This is NIST-F1, the time keeper of the United States and reference point for other official clocks(National Institute of Standards and Technology, Public Domain)

Researchers from the University of Wisconsin developed a new type of atomic clock that is orders of magnitude better than NIST-F1, the clock that sets the international standard. The problem with typical atomic clocks is that they’re limited by the “local oscillator.” This means that the vibrations of the cesium atoms depend on the radio waves, which can only achieve limited accuracy. The team claims that their results “demonstrate that applications involving optical clock comparisons need not be limited by the instability of the local oscillator.” They accomplished this by trapping strontium atoms in a one-dimensional lattice and exciting them with a shared laser. The strontium atoms interact with one another, in what is known as atomic coherence, allowing to them synchronize and washout individual errors. They described their idea as a “one-dimensional optical lattice clock, in which spatially resolved strontium atom ensembles are trapped in the same optical lattice, interrogated simultaneously by a shared clock laser and read-out in parallel.” The team also hinted at how these new atomic clocks could be used in cutting-edge physics like the study of gravitational waves, dark matter, and of course quantum gravity.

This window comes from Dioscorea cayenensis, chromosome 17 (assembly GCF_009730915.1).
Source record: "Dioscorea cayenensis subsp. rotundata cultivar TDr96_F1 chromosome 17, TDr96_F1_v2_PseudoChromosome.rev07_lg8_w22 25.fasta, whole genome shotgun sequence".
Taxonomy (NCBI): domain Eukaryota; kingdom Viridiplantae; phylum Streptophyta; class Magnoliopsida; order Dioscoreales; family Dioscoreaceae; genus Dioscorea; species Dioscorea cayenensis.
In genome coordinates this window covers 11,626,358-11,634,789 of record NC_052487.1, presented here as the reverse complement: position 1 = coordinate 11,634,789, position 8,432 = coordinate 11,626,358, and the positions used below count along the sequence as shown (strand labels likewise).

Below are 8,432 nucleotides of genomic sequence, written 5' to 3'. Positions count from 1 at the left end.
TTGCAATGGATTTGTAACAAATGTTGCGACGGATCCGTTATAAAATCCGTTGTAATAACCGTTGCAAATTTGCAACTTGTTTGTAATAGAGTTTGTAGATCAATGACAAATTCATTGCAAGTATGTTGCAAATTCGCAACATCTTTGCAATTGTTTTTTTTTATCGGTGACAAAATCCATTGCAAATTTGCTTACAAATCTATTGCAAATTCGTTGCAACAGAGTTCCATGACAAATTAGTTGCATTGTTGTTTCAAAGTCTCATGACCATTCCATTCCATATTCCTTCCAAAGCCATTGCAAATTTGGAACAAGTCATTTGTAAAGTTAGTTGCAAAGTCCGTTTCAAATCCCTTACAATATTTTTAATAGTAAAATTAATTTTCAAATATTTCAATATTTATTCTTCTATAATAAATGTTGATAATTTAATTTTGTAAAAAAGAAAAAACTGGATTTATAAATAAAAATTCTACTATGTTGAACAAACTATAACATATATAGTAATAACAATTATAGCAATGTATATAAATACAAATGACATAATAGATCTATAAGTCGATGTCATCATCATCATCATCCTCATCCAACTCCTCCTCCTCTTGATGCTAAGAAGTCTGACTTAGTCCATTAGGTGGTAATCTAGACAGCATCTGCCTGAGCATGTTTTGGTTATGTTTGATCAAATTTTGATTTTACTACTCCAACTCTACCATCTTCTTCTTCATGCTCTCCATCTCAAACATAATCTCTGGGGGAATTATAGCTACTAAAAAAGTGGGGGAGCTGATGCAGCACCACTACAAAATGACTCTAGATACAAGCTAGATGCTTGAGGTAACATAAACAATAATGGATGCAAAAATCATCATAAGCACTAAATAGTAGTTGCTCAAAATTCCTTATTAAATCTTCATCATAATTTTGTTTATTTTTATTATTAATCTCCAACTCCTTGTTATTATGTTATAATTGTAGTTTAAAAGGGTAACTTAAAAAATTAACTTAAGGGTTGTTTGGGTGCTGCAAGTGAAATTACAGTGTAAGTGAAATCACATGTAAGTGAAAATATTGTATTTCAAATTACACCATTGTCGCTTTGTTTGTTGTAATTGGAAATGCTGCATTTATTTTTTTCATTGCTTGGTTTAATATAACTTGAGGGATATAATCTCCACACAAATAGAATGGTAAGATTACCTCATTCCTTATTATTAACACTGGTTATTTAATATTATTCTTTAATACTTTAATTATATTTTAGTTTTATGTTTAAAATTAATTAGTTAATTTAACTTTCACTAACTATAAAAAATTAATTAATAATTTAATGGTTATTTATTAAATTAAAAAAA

Building on these new ideas, researchers from the University of Colorado claim to have measured quantum gravity. They took a lattice of strontium atoms and measured the time-dilation between the top and the bottom. Because the top of the lattice is further away from the surface of the Earth, it’s moving faster than the bottom, meaning each experiences the flow of time slightly differently relative to the other. They claimed that they measured “a linear frequency gradient consistent with the gravitational redshift within a single millimetre-scale sample of ultracold strontium” because these new clocks are so accurate that they’re “sensitive to the finite wavefunction of quantum objects oscillating in curved space-time.” Their results showed that the time difference across only a millimeter sized lattice was about 10^-19, far outside our ability to see with the naked eye.

The work of these teams of scientists haven’t reconciled Relativity and Quantum Mechanics, although their work is an important step in doing so. Now that we can measure the relativistic effects of gravity on the quantum world, we are on the cusp of a radical shift in modern physics. Both teams are confident the precision of these new atomic clocks will only get better, meaning we might be closer than we realize to achieving what the best scientists in over 100 years have struggled to do: find the The Theory of Everything, a final theoretical framework that encompasses every physical aspect of the known universe.

Read more about how the universe works in Neil deGrasse Tysons' (Amazon Affiliate Link) Astrophysics for Young People in a Hurry.

Originally published at on February 19, 2022.